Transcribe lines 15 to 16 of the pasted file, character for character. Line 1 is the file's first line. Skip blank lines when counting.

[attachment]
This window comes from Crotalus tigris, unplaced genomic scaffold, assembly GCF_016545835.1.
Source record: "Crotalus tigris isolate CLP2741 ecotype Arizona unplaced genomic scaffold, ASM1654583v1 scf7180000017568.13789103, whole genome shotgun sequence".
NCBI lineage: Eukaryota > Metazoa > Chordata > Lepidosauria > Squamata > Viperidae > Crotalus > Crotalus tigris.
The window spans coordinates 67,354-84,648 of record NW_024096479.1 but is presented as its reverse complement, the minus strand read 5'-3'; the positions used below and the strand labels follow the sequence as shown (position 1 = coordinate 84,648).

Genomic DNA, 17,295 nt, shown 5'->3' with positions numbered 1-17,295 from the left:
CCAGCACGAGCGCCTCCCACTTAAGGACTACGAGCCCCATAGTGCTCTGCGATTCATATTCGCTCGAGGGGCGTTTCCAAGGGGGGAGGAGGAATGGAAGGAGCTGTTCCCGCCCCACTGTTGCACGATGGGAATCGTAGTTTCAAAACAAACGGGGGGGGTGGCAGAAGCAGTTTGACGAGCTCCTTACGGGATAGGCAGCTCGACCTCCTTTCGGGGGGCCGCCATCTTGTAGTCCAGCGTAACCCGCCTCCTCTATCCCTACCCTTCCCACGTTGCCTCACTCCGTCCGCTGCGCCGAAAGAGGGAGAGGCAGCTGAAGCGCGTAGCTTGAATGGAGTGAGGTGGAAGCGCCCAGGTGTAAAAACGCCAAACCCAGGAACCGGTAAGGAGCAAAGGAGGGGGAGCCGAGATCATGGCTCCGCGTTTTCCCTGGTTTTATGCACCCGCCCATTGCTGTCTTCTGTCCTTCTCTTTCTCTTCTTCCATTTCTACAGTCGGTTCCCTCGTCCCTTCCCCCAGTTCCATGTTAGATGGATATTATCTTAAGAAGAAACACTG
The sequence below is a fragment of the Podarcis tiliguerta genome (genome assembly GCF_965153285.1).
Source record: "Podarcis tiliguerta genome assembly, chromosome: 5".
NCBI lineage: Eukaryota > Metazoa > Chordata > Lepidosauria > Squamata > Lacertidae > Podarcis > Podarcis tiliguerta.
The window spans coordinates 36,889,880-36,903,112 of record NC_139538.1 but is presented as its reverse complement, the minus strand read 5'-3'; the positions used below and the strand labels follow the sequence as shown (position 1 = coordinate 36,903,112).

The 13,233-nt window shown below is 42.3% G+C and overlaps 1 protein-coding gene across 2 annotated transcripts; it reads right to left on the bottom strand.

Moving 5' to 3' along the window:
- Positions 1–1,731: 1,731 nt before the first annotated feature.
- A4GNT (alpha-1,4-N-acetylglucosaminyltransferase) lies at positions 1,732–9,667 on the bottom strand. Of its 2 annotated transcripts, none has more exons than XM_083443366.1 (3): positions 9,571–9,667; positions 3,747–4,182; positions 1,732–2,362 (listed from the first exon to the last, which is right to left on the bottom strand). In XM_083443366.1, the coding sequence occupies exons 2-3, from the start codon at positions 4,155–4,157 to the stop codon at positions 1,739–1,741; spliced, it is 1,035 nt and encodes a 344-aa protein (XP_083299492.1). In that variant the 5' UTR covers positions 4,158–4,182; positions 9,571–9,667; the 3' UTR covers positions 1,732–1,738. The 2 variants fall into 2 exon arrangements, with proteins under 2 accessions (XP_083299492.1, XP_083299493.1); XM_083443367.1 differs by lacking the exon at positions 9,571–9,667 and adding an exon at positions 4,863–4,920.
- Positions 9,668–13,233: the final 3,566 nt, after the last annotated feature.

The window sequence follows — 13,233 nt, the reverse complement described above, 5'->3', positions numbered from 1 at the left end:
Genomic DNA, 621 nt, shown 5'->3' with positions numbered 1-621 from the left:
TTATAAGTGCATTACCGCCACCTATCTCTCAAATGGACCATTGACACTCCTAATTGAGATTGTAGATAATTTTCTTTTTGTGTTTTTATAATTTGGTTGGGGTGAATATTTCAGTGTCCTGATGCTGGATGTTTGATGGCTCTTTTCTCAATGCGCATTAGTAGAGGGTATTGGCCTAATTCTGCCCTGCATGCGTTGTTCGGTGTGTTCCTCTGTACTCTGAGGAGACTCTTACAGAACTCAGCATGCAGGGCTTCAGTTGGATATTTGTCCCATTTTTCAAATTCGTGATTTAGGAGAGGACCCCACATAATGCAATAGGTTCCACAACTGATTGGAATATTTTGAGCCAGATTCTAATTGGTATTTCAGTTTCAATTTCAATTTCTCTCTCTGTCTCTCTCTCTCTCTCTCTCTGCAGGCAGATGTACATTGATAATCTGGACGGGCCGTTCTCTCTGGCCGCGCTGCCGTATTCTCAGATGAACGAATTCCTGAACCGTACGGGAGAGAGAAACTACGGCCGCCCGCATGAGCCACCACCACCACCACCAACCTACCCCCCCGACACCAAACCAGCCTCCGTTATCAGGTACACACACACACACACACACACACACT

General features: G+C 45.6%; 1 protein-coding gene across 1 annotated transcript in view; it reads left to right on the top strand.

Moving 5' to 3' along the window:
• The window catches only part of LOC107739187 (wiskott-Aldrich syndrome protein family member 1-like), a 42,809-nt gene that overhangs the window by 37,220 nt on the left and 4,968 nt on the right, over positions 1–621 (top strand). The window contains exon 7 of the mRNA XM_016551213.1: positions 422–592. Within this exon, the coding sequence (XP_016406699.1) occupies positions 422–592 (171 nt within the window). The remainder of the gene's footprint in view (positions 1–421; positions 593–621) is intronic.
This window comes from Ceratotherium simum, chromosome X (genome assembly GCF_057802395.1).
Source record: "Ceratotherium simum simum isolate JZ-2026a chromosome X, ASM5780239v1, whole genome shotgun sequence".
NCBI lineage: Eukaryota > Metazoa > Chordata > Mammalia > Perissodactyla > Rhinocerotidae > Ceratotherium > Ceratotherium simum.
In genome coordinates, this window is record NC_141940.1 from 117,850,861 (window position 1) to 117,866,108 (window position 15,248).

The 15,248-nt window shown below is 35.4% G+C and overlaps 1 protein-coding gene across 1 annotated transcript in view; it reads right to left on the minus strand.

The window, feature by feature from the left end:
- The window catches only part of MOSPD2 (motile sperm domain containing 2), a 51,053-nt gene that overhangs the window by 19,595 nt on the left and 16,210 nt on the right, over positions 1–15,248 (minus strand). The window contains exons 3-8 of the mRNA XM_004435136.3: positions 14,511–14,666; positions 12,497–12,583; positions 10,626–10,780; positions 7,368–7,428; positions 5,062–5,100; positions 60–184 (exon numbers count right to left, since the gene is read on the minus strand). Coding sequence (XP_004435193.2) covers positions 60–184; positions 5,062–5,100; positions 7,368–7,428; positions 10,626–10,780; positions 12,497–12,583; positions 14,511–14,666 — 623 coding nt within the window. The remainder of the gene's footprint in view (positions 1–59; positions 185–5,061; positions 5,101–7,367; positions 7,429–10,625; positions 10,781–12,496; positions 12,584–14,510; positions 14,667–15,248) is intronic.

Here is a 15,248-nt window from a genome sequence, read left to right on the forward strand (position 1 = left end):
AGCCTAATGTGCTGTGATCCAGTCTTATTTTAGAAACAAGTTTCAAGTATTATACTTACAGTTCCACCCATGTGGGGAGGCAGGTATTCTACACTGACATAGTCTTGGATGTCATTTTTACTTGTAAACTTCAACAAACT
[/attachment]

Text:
- Positions 9,668–13,233: the final 3,566 nt, after the last annotated feature.

The window sequence follows — 13,233 nt, the reverse complement described above, 5'->3', positions numbered from 1 at the left end: